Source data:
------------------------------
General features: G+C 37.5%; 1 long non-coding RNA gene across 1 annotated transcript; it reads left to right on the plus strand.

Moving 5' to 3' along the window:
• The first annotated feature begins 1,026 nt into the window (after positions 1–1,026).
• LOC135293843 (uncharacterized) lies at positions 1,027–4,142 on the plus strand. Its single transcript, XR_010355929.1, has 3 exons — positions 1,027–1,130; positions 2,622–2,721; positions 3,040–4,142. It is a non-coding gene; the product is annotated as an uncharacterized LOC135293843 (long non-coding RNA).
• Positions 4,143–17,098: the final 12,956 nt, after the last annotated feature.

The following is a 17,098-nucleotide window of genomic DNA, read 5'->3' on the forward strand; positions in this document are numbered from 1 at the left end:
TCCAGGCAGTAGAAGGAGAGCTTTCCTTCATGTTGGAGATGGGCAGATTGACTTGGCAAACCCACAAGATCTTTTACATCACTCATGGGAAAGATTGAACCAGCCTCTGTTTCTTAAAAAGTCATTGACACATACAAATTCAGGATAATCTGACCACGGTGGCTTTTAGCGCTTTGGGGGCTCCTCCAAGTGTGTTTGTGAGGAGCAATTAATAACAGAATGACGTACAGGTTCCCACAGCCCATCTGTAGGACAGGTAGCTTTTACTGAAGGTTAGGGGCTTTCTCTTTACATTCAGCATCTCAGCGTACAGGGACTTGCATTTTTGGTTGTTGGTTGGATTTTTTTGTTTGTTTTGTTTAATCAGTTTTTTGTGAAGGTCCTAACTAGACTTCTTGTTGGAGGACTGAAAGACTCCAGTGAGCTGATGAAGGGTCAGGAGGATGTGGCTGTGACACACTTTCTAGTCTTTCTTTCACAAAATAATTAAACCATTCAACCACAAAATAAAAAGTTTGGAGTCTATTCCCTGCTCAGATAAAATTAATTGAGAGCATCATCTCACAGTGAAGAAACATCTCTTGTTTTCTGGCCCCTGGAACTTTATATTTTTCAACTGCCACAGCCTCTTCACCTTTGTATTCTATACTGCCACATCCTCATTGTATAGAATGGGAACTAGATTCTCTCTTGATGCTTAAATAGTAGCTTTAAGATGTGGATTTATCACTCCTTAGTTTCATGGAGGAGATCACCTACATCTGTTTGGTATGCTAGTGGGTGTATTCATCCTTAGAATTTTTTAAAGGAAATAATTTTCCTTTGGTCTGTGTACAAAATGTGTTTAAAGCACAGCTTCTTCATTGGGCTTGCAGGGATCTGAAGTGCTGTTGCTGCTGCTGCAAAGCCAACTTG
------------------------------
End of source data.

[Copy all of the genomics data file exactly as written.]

General features: G+C 37.5%; 1 long non-coding RNA gene across 1 annotated transcript; it reads left to right on the plus strand.

Moving 5' to 3' along the window:
• The first annotated feature begins 1,026 nt into the window (after positions 1–1,026).
• LOC135293843 (uncharacterized) lies at positions 1,027–4,142 on the plus strand. Its single transcript, XR_010355929.1, has 3 exons — positions 1,027–1,130; positions 2,622–2,721; positions 3,040–4,142. It is a non-coding gene; the product is annotated as an uncharacterized LOC135293843 (long non-coding RNA).
• Positions 4,143–17,098: the final 12,956 nt, after the last annotated feature.

The following is a 17,098-nucleotide window of genomic DNA, read 5'->3' on the forward strand; positions in this document are numbered from 1 at the left end:
TCCAGGCAGTAGAAGGAGAGCTTTCCTTCATGTTGGAGATGGGCAGATTGACTTGGCAAACCCACAAGATCTTTTACATCACTCATGGGAAAGATTGAACCAGCCTCTGTTTCTTAAAAAGTCATTGACACATACAAATTCAGGATAATCTGACCACGGTGGCTTTTAGCGCTTTGGGGGCTCCTCCAAGTGTGTTTGTGAGGAGCAATTAATAACAGAATGACGTACAGGTTCCCACAGCCCATCTGTAGGACAGGTAGCTTTTACTGAAGGTTAGGGGCTTTCTCTTTACATTCAGCATCTCAGCGTACAGGGACTTGCATTTTTGGTTGTTGGTTGGATTTTTTTGTTTGTTTTGTTTAATCAGTTTTTTGTGAAGGTCCTAACTAGACTTCTTGTTGGAGGACTGAAAGACTCCAGTGAGCTGATGAAGGGTCAGGAGGATGTGGCTGTGACACACTTTCTAGTCTTTCTTTCACAAAATAATTAAACCATTCAACCACAAAATAAAAAGTTTGGAGTCTATTCCCTGCTCAGATAAAATTAATTGAGAGCATCATCTCACAGTGAAGAAACATCTCTTGTTTTCTGGCCCCTGGAACTTTATATTTTTCAACTGCCACAGCCTCTTCACCTTTGTATTCTATACTGCCACATCCTCATTGTATAGAATGGGAACTAGATTCTCTCTTGATGCTTAAATAGTAGCTTTAAGATGTGGATTTATCACTCCTTAGTTTCATGGAGGAGATCACCTACATCTGTTTGGTATGCTAGTGGGTGTATTCATCCTTAGAATTTTTTAAAGGAAATAATTTTCCTTTGGTCTGTGTACAAAATGTGTTTAAAGCACAGCTTCTTCATTGGGCTTGCAGGGATCTGAAGTGCTGTTGCTGCTGCTGCAAAGCCAACTTG